PAC2013USNavyJun21Thinner

(Image source: US Navy)

The current image, provided by the US Navy is a stark contrast to conditions seen at the end of May. This thickness measure shows a long ‘claw’ of much thinner ice reaching all the way in to the Central Arctic and encompassing the North Pole. This graphic reveals very poor Central Ice thickness conditions for mid-to-late June.

USNAVYConcentrationPAC2013

(Image source: US Navy)

The US Navy surface concentration graphic also reveals very broken conditions for the Central Arctic in mid-to-late June.

UniBremanPAC2013

(Image source: Uni Bremen)

Uni-Bremen has been providing consistent confirmation of ice damage and fragmentation due to the Ongoing Arctic Storm for nearly two weeks now. Here’s the most recent concentration monitor showing the broad swath of broken ice.

Cryosphere Today PAC2013

(Image source: Cryosphere Today)

And Cryosphere Today, which is less sensitive than the other monitors shows low ice concentrations stretching from Svalbard to Wrangle Island.

Overall, should PAC 2013 continue to warm even as it persists, it should have ever-greater deleterious effects on the Central Arctic sea ice as mid-to-late June transitions into July. The US Navy thickness forecast shows ongoing thinning and fracturing in this region all the way through June 28th. One interesting feature of note in this forecast is that it appears a substantial section of ice will be separated from the main pack and stranded in the Kara Sea if current trends continue through early July.

PACUSNAVYforecastJun28

(Image source: US Navy)

The Storm That Just Won’t Quit

So, apparently against all odds, PAC 2013 continues and, even worse, shows risk of beginning a transition to a ‘Warm’ Storm in the Central Arctic. Should this trend remain in effect, increasingly visible damage to the central ice is likely to become ever more apparent as June turns to July.

Links:

DMI

ECMWF

US Navy

Cryosphere Today

Uni Bremen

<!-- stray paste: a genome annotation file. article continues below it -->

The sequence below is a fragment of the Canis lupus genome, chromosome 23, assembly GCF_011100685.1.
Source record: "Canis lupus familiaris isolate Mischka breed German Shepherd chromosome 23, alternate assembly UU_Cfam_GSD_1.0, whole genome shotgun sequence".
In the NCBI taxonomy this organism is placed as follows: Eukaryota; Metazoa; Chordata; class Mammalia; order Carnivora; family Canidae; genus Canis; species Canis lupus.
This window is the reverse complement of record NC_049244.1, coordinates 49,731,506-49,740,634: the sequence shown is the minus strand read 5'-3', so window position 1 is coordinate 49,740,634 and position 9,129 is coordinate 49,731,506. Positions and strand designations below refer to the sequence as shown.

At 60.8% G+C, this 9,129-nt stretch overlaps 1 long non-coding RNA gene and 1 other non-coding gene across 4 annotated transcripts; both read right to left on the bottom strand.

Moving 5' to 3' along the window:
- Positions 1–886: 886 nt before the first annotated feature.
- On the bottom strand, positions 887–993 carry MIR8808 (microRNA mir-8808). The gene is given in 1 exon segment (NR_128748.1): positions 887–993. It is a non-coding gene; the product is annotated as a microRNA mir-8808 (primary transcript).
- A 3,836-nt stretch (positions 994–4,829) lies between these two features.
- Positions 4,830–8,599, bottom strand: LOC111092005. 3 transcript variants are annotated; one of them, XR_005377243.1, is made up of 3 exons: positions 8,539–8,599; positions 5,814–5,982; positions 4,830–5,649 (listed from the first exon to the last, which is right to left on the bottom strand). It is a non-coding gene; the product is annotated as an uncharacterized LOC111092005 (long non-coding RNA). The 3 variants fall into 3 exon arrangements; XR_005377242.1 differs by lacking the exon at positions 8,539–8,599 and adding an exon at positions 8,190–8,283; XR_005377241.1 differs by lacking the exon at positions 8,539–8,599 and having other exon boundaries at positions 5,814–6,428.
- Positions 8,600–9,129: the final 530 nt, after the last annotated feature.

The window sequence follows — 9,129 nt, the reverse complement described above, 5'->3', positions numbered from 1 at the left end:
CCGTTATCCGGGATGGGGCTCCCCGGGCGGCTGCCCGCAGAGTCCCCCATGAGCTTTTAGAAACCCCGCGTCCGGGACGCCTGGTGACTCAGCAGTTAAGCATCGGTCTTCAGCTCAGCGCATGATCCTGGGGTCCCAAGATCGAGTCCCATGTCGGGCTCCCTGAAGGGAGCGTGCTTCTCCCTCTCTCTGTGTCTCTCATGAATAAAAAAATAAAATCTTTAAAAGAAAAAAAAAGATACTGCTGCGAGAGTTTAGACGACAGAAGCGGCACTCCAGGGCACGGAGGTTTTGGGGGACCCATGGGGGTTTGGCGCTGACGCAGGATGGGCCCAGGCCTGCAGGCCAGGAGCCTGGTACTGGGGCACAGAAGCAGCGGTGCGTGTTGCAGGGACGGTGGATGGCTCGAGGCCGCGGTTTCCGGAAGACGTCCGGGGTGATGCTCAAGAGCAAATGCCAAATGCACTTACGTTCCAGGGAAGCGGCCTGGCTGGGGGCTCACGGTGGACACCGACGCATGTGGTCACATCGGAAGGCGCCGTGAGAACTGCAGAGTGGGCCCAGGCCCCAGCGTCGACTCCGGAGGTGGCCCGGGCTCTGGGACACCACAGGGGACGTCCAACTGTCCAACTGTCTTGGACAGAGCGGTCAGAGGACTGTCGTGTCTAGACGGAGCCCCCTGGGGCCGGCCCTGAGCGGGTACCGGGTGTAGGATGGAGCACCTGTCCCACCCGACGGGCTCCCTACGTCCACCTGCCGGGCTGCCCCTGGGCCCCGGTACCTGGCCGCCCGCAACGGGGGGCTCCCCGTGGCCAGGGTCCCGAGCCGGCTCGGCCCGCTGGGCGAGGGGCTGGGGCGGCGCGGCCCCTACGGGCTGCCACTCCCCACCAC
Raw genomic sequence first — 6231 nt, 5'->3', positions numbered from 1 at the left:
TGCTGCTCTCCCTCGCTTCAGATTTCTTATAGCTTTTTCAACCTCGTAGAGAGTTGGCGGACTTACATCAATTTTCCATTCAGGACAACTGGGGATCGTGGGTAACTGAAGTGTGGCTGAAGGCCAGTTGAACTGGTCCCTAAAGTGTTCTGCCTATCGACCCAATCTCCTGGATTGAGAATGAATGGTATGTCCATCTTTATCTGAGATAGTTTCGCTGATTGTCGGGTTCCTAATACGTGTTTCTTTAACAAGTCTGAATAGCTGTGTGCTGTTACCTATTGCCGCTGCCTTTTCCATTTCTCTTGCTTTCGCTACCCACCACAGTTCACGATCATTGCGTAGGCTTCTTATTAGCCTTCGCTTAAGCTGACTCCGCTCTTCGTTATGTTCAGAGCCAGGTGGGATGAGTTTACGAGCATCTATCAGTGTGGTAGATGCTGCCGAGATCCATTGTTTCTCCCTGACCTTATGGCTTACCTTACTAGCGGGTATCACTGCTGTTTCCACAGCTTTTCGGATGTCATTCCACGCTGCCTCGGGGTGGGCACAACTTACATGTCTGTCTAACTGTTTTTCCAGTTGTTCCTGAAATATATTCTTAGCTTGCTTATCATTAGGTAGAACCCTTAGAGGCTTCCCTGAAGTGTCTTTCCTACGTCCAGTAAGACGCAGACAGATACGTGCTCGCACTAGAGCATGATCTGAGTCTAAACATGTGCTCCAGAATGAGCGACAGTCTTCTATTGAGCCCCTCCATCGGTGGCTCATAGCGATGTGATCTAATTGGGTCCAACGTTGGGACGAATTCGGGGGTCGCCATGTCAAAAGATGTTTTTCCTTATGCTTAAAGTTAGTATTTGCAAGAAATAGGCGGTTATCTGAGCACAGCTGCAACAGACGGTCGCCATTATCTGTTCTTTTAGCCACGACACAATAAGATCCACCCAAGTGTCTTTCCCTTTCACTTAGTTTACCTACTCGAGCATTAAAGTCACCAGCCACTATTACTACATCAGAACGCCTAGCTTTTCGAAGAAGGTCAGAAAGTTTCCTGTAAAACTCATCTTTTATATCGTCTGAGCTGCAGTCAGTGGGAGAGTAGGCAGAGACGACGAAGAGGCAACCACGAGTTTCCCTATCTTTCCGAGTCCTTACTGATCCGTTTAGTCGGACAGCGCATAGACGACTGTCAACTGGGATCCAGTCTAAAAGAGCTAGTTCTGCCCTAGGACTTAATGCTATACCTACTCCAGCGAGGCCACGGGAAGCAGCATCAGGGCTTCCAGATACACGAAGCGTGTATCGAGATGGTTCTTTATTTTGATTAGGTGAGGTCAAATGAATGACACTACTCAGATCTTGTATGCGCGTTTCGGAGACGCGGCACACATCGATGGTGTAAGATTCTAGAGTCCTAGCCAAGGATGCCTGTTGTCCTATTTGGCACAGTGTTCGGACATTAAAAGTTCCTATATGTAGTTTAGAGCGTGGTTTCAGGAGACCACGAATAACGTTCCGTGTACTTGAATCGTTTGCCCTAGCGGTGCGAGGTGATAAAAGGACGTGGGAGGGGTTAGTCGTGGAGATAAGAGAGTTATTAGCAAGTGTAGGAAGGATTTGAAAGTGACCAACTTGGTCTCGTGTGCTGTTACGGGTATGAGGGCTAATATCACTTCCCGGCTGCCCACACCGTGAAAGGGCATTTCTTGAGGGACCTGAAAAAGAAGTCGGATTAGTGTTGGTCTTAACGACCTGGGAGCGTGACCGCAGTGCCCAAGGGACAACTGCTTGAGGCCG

Neven’s Arctic Ice Blog

California Regional Weather Service

Jennifer Francis Explains How Sea Ice and Snow Melt impact the Jet Stream

The Warm Arctic Storm

May 2013, 3rd Hottest On Record, Hosts ‘Extreme Jet Stream,’ Major Weather Disasters

NCDC May 2013 3rd hottest

(Image source: NCDC/NOAA)

According to reports from the National Climate Data Center, May 2013 was the third hottest May in the climate record. May 2013’s average temperature was .66 degrees Celsius above the 20th Century average, tying values for May of 2005 and 1998.

Though the Eastern Pacific edged closer to La Nina conditions, this cooling of waters off South America did little to abate near record warmth. Overall ocean temperatures were 5th hottest on record with very high temperatures remaining over much of the Tropical Atlantic and likely providing fuel for the two storms that have already developed in June: Andrea and Barry. Normally, June only hosts one storm every two years. However, in recent years, the number of tropical systems during June has markedly increased, leading some meteorologists to speculate that the Hurricane Season is getting longer.

According to observations from Dr. Jeff Masters at WeatherUnderground, Northern Hemisphere snow cover was also 3rd lowest on record whiles sea ice volume remained in record low territory at 3rd lowest as well. Combined lower sea ice and snow cover, according to Dr. Jennifer Francis of Rutgers University, results in a lessening of the difference in temperatures between the equator and the tropics which can push the Jet Stream into extreme configurations. As I’ve reported over the past month, a number of blocking patterns in the Jet Stream have resulted in periods of severe weather over a number of regions.

According to Dr. Masters:

An extreme jet stream configuration was responsible for the record $22 billion floods in Central Europe in late May and early June, and it is possible that the unusually low May Northern Hemisphere snow cover contributed to the unusual jet stream behavior.

Overall, WeatherUnderground notes 5 major weather disasters during May which exceeded 1 billion dollars in damage, and one, the European Floods, which totaled 22 billion in overall losses. They included:

1) Floods in Central Europe, May – June, $22 billion
2) Drought, Brazil, 1/1 – 5/31, $8.3 billion
3) Tornado in Moore, OK and associated U.S. severe weather, 5/18 – 5/22, $5 billion
4) Tornadoes and severe weather, U.S., 5/26 – 6/2, $2 billion
5) Drought, New Zealand, 1/1 – 5/10, $1.6 billion

Masters does not, however, include the ongoing US drought of 2012-2013 which has already resulted in tens of billions of dollars in damages.

Overall, the 22 billion dollar European flood of 2013 ranked as the 5th most damaging weather disaster outside the US since 1980.

According to NCDC, the period of January to May of 2013 was the 8th hottest on record. With La Nina remaining on the cool side of neutral, natural variability will tend to push 2013 to remain a non-record year. The wild-card, however, is quite a lot of heat that seems to be building up at the Earth’s polar regions. But we’ll have to wait until end of summer to see if this develops into a serious challenge to the El Nino, La Nina base-line.

Links:

NCDC/NOAA

The Arctic Heatwave: Greenland, Alaska, Scandinavia, Heat Domes and a Mangled Jet Stream